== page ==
The first zucchini of the season is growing! Look at that cutie pie.

IMG_3680 copy

I’ve harvested my rhubarb twice already and look at it! Many more rhubarb treats still to come. I’m not sure if it’s the climate here or what, but rhubarb grows amazingly well.

IMG_3682 copy

I went for 4 tomatoes in the front of the house, and more throughout the raised beds, 12 in total. This year I did lots of romas, san marzano and grand marzano, then 1 grape tomato, an early girl, and an Oregon spring. Lots of canning in my future! Last year the san marzanos were amazing so I am super excited for them again this year.

IMG_3683 copy

But speaking of tomatoes, we did have one problem with our tomatoes last year. Man! While I don’t claim to be an expert gardener by any means, I will make one recommendation here from what I learned. If you haven’t already, get out there and mix some lime into your soil. Quickly! Like now before even finishing reading this! The picture below is blossom end rot, and it can be caused either by calcium deficiency or inconsistent watering. I definitely watered those babies well, like obsessively well, so I think I must have had a calcium issue. I guess low calcium in the soil prevents plants from absorbing other nutrients properly. Determinate tomatoes are more prone to getting end rot because the tomatoes all come in at once, creating more stress on the plant. You can just cut the end off if it’s not affecting the whole tomato, but I am really hoping I limed enough to avoid it this year.

blossom rot

And here is the whole yard! I’ve got lettuce for days!

IMG_3685 copy

OK, now let’s talk about the potato box! The idea behind growing potatoes in a box is that as the greenery grows up taller, you mound the dirt around them, add more layers of box, and presto, you’ve got potatoes! It’s a great way to grow potatoes, especially in a small area, mine is only 2 feet by 2 feet. When I first decided to build one, I tried finding others who had success with it. I watched a bunch of youtube videos of excited gardeners opening up their boxes, and most of them were complete failures! Very few or no potatoes 😦 So, instead of realizing maybe it doesn’t work, and deciding not to build one, I thought I’d see if it would work for me. We shall see! Last year I got them started a little too late, but still had some potatoes, so I am excited to see how it works out this year. They sure are growing lots of leaves, hopefully there are taters under there!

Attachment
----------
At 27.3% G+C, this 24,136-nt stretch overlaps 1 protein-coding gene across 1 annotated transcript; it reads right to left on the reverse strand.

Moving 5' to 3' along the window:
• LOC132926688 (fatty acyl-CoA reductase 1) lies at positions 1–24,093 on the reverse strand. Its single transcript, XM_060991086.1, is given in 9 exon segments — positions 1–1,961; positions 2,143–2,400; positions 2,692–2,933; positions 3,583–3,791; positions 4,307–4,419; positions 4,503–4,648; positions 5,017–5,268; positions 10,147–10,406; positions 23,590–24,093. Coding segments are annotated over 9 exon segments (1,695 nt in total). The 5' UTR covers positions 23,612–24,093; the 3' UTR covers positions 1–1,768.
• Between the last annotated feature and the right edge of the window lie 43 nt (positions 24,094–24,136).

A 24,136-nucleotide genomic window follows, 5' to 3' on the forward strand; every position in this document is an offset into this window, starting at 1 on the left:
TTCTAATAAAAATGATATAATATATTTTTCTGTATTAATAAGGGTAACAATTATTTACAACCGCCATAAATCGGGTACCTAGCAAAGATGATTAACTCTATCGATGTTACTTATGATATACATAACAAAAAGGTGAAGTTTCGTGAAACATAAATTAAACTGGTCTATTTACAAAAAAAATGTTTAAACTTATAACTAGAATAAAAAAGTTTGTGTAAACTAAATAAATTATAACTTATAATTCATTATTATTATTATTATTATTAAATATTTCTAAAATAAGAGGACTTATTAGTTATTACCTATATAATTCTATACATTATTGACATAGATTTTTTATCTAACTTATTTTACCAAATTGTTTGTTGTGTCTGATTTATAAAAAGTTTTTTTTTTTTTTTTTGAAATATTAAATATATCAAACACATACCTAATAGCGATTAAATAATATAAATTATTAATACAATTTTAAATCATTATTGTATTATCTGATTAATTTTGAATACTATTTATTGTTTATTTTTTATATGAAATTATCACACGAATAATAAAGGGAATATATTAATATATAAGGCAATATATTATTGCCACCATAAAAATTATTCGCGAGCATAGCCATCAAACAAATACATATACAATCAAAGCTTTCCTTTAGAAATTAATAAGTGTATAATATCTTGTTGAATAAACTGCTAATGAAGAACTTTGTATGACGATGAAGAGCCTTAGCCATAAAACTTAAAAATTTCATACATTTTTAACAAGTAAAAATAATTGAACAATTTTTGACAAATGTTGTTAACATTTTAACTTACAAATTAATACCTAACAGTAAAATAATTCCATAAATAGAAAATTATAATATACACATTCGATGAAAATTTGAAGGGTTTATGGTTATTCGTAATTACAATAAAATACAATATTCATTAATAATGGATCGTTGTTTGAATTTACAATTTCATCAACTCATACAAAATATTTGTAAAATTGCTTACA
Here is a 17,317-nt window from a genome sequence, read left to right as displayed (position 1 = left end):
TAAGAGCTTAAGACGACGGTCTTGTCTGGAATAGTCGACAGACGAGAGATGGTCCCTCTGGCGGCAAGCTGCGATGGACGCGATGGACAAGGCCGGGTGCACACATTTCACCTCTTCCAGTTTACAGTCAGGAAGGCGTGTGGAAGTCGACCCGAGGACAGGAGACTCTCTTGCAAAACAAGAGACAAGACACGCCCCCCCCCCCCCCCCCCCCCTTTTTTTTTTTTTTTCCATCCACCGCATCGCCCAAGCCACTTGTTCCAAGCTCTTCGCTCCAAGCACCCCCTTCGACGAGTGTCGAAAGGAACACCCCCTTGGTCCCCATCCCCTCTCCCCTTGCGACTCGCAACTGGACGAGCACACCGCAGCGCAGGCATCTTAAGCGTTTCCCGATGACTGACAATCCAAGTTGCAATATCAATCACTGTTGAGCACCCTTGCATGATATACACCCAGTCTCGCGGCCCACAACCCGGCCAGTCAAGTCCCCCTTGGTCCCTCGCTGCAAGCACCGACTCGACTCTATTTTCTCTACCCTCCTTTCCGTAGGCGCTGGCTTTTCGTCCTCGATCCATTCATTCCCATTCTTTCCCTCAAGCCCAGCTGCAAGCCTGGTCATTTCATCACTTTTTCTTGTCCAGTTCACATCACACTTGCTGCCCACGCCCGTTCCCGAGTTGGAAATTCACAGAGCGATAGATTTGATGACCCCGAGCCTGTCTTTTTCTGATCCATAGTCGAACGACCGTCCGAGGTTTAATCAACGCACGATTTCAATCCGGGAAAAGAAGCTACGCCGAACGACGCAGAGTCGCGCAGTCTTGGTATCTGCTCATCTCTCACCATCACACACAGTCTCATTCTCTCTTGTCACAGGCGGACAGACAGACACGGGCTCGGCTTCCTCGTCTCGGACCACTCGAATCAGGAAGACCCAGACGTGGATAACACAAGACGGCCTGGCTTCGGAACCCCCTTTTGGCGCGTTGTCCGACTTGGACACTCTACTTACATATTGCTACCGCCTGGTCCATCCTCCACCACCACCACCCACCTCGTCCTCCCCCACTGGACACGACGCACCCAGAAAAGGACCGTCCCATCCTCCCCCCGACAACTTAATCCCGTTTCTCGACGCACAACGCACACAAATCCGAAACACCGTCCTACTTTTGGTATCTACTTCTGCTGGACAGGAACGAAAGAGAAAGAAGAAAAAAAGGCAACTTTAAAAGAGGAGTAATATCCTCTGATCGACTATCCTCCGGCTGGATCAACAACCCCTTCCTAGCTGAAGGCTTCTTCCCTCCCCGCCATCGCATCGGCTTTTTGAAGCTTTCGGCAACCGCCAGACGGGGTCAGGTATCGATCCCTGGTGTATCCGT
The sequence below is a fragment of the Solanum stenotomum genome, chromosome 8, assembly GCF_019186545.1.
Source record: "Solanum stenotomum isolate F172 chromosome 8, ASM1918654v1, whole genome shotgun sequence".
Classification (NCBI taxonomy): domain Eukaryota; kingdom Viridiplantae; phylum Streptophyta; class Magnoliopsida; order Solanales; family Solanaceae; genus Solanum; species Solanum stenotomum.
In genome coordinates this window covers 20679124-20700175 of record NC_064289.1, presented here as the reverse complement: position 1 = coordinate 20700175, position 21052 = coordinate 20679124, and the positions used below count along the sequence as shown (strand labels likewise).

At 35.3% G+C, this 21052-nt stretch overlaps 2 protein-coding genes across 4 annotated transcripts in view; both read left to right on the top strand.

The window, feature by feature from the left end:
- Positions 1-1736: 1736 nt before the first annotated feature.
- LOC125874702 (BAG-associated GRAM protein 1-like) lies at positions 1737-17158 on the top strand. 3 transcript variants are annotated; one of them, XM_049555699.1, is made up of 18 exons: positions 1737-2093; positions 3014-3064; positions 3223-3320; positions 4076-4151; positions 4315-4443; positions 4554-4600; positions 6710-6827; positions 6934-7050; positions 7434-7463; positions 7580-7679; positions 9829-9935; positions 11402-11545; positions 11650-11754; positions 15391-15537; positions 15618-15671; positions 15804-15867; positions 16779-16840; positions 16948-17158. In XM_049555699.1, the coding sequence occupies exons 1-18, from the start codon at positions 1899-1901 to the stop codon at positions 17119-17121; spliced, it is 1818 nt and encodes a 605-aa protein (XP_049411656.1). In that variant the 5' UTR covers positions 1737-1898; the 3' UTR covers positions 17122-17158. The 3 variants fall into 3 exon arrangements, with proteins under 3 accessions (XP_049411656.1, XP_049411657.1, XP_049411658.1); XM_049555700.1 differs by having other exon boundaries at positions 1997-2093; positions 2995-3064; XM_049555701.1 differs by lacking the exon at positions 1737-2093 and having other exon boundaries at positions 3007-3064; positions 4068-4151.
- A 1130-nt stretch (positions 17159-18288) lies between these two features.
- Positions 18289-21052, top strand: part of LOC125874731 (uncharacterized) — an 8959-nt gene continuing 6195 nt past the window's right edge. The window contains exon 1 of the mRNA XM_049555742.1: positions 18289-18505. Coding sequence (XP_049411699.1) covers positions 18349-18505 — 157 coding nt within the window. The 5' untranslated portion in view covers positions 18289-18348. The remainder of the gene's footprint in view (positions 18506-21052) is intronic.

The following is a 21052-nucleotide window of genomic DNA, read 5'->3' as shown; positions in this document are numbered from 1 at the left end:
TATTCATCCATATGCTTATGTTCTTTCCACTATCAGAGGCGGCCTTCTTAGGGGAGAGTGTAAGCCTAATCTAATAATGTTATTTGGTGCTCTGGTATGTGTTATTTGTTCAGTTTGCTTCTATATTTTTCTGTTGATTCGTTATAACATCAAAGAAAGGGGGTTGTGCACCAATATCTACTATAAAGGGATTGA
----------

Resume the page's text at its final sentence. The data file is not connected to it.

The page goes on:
IMG_3688 copy

My other beds include more tomatoes, peppers, beans, herbs, edamame, beets and stevia. I also have a bunch of dill growing in random places because I had some go to seed in the garden last year. It’s going to be ready way before the pickling cucs, dang it! And it looks like I forgot a picture of my beety delciousness. Next time I guess!

IMG_3690 copy

The marigolds I started from seed aren’t too happy, but I’m hoping they start busting out soon.

IMG_3696 copy